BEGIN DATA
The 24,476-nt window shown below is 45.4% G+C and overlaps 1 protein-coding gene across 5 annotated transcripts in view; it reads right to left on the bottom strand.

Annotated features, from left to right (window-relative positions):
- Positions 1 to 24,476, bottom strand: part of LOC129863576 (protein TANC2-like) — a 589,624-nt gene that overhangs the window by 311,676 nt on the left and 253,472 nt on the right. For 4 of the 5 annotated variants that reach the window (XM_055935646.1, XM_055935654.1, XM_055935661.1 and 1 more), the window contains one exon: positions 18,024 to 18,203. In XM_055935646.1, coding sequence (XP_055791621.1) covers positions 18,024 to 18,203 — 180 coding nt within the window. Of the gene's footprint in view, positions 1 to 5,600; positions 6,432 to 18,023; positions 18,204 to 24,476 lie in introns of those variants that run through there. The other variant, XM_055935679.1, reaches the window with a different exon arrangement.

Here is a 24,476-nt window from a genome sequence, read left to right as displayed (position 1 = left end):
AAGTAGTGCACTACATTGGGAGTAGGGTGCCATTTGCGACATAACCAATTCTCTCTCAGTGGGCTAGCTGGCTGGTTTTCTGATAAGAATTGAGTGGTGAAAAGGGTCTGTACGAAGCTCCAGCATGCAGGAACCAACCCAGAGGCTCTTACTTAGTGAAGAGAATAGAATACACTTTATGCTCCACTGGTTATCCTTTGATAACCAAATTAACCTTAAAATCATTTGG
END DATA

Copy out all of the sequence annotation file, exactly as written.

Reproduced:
The 24,476-nt window shown below is 45.4% G+C and overlaps 1 protein-coding gene across 5 annotated transcripts in view; it reads right to left on the bottom strand.

Annotated features, from left to right (window-relative positions):
- Positions 1 to 24,476, bottom strand: part of LOC129863576 (protein TANC2-like) — a 589,624-nt gene that overhangs the window by 311,676 nt on the left and 253,472 nt on the right. For 4 of the 5 annotated variants that reach the window (XM_055935646.1, XM_055935654.1, XM_055935661.1 and 1 more), the window contains one exon: positions 18,024 to 18,203. In XM_055935646.1, coding sequence (XP_055791621.1) covers positions 18,024 to 18,203 — 180 coding nt within the window. Of the gene's footprint in view, positions 1 to 5,600; positions 6,432 to 18,023; positions 18,204 to 24,476 lie in introns of those variants that run through there. The other variant, XM_055935679.1, reaches the window with a different exon arrangement.

Here is a 24,476-nt window from a genome sequence, read left to right as displayed (position 1 = left end):
AAGTAGTGCACTACATTGGGAGTAGGGTGCCATTTGCGACATAACCAATTCTCTCTCAGTGGGCTAGCTGGCTGGTTTTCTGATAAGAATTGAGTGGTGAAAAGGGTCTGTACGAAGCTCCAGCATGCAGGAACCAACCCAGAGGCTCTTACTTAGTGAAGAGAATAGAATACACTTTATGCTCCACTGGTTATCCTTTGATAACCAAATTAACCTTAAAATCATTTGG